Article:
Richard Louv

Recipient of the Audubon Medal

Author of the International Bestseller Last Child in the Woods: Saving Our Children From Nature-Deficit Disorder

From the Blog

The Virtual Blacksmith Shop: In the post-Covid world, working from home may be the norm. It's an old tradition.

When my boys were small, I considered myself lucky to work at home. At the time, I missed my colleagues in the newsroom. Still do, on both counts. In 1995, I wrote a column about working from home, which was later included in The Web of Life, and adapted here:

We should be cautious when we talk about traditional fatherhood. Which tradition?

As a writer, I spend much of my time in a home office staring at a computer screen. Often on weekends, or after school, my sons head for the small Macintosh that sits a few feet away from my bigger Mac. I work in a virtual blacksmith shop.

Working from home was the norm for many parents before the Industrial Revolution swept men up and sent them off to the widget factories, and later to office parks and office building, where women eventually and rightly joined them.

In those days, fathers spent a lot of time close to their children. On the farm, in the store downstairs, in the blacksmith shop next door, a child might work with his father, might hand him the tools of his trade or might play to one side while his father worked.

The sinew of this earlier tradition was time and proximity. Being there. Being nearby. And of course this was true for mothers and their children, too.

To be clear, I’m not here all the time. I often travel for work, but working from home helps compensate for work-travel absences. Or I hope it does.

A cautionary note. The distractions are real. My home office is in a converted garage on a canyon edge behind the house. One day, a swarm of bees flew up from the canyon and applied for internships. The wood rats in the garage/office attic offer gratuitous editing.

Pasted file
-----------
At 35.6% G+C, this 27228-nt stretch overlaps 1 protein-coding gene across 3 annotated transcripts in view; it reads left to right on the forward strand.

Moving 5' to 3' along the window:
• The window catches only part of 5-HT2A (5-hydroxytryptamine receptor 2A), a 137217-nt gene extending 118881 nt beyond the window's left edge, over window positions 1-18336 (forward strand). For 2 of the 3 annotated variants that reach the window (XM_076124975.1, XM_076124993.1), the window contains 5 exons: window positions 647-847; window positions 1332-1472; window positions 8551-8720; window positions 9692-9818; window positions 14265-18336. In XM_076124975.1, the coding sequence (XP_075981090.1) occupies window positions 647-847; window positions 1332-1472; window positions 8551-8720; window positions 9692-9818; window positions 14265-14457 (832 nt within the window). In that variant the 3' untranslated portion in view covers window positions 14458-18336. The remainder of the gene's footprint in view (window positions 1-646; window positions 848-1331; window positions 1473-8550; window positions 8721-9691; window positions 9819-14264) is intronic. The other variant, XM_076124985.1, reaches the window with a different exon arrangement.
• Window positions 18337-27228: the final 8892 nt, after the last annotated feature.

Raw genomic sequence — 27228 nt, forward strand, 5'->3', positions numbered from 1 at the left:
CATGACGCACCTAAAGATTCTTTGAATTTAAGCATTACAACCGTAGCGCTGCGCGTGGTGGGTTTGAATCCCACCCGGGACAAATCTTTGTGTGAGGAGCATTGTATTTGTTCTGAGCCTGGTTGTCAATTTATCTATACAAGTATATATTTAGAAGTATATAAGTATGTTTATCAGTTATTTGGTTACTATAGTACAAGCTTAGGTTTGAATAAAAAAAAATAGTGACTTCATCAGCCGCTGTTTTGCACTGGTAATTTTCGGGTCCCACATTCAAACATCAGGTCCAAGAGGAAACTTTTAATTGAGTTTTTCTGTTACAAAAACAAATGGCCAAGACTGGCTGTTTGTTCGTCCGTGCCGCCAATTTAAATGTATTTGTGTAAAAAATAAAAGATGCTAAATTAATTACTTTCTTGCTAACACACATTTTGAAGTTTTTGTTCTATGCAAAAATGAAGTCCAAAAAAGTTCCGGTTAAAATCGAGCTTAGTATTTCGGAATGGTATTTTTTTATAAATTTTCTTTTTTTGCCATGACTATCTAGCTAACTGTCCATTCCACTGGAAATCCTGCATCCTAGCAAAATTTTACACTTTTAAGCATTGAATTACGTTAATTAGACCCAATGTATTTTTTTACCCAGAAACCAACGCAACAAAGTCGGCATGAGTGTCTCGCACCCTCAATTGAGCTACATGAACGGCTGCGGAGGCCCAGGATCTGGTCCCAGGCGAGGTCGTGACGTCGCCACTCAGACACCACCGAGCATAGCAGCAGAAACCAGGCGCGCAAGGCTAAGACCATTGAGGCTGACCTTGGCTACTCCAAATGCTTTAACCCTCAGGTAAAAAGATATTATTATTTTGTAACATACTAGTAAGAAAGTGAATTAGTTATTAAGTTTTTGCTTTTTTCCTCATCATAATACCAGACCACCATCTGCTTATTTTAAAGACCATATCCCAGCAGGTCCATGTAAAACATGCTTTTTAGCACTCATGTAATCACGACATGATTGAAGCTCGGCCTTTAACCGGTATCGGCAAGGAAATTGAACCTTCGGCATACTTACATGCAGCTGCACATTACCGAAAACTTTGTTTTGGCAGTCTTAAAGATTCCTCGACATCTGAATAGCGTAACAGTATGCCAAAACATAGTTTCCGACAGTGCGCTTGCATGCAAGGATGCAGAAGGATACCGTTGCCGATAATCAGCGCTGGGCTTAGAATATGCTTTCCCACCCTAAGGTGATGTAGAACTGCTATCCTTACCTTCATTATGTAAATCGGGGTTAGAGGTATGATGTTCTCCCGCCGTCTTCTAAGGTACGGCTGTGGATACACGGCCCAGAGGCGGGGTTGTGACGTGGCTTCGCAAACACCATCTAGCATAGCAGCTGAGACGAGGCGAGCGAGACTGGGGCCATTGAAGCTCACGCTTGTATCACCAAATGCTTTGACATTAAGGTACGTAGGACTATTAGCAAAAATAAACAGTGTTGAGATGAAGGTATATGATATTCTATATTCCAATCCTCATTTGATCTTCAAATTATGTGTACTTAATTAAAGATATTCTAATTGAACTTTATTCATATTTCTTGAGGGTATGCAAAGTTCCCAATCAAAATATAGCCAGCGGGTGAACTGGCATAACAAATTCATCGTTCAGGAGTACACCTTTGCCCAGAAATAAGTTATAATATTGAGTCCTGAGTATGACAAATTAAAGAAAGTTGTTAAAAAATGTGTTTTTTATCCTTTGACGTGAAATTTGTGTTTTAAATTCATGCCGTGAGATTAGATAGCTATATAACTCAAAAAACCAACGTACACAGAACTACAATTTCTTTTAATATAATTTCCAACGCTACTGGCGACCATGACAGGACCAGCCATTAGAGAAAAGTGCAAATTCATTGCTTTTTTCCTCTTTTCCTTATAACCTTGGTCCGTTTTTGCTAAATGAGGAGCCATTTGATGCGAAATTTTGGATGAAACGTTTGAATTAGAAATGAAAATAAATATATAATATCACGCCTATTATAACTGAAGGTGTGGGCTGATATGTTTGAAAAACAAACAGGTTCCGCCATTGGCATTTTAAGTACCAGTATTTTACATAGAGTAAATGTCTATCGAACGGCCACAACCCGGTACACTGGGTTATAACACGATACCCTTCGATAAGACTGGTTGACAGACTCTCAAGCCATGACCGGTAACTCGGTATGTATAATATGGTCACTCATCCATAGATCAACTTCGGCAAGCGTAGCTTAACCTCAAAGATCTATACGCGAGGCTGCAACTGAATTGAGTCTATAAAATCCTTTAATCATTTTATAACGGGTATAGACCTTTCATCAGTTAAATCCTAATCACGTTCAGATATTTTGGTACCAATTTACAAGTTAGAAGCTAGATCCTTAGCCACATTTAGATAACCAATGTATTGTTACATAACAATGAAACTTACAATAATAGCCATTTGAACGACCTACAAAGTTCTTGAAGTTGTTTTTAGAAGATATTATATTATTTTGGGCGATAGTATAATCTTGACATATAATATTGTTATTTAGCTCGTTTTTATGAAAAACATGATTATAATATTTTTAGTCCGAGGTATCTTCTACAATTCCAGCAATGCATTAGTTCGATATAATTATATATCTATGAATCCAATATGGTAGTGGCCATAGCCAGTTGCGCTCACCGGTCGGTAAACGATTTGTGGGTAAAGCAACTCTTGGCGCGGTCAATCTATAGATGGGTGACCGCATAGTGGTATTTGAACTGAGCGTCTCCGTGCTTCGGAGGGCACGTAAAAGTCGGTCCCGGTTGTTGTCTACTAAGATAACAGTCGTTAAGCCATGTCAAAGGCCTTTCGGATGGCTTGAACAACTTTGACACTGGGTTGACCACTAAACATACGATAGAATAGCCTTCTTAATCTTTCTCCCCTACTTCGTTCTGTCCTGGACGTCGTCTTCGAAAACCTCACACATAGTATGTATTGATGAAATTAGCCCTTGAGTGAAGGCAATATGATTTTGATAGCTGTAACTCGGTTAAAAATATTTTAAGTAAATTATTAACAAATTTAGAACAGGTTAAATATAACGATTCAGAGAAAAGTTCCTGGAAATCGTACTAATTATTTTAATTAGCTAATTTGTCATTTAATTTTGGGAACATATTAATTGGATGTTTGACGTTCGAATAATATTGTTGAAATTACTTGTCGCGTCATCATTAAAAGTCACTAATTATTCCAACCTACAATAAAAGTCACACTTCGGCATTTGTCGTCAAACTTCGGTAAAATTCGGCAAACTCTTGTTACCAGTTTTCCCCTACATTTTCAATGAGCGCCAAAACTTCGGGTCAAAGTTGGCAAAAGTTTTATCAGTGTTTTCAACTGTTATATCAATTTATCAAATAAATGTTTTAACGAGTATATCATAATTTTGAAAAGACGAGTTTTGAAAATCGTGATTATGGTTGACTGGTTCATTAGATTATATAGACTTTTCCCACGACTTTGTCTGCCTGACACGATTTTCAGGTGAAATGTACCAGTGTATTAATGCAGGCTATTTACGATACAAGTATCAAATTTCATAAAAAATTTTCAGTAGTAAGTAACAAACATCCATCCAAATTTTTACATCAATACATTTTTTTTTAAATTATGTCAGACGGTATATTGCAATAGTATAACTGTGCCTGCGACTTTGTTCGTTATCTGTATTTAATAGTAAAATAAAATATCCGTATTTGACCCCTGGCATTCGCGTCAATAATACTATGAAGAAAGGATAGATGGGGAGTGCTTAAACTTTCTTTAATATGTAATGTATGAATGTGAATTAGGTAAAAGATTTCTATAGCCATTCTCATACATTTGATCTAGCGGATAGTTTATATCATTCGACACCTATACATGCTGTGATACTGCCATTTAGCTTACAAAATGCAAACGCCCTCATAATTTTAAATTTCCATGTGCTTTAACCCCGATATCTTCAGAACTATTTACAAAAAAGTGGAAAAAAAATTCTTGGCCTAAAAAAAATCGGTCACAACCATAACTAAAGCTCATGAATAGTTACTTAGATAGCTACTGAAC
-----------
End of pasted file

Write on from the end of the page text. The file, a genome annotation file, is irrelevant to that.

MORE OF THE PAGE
My two sons are good about respecting the sanctity of my computer, but one day I couldn’t figure out why the cursor on my screen was stuck. After a couple of hours of chanting Computer Voodoo, I accidentally turned my mouse over to discover that the ball inside as missing. One of my boys and his buddy had borrowed it for a Nintendo mouse that had lost its ball.

Then there are the unexpected sounds. One day, when I was out of the office, my older son decided to program one of my computers to play, upon startup, the spooky theme song to “The X-Files.” When a disk was ejected, the computer blurted out anxious dialogue from the show: “If it’s not human, what is it?” During shutdown, a voice from the computer would announce, ominously, “You may not be who you are!”

Scissors and tape disappear mysteriously. One time I found a neighborhood kid hiding under my desk.

Our old dog, who wants to be with the boys all the time, is another issue. He licks. He sighs. He snores. He has a flatulence problem. Occasionally, this problem startles him awake and he jumps to his feet ready to flee or fight.

Sometimes, all of this happens simultaneously: The X-Files, my boys arguing, the one-dog band, the neighborhood kids running through like herds of pygmy bison. It’s a little overwhelming.

But it’s worth it.

Depending on the situation and the family, working from home can be inconvenient, socially isolating, and sometimes unsafe for kids. But for many families, including mine, the home office has offered immeasurable fringe benefits: the comfort of proximity; the ability to take them on a walk in the canyon during work hours; the Post-it notes from the grade-schooler; the self-portraits stuck to my computer screen; the overheard conversations between the brothers, the sudden revelations about their lives. I’m often around to help them their projects—their comic-book catalogs, the stories they write and illustrate and print or publish electronically to the world.

To Matthew and Jason, the adult work world is not some mysterious and closed box, but a familiar doorway, an opportunity. They learn by osmosis.

They overhear my phone interviews. They know my work personality. They understand that I can feel frustrated and even defeated by work, but never permanently. Day after day, we share our tools in our virtual blacksmith shop.

Now that my older son is entering junior high, he’ll probably want a computer in his room. For the time being, I’m resisting that option. The decision is partly selfish.

Think of what I would be giving up.

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Comments

Thank you for these thoughtful and positive ideas, that make lemonade from the lemons that the pandemic has overturned into our lives. This has been an unprecedented family time, strengthening our nucleus family, similar to the experience when both my husband and I took family leave when our daughter was born.

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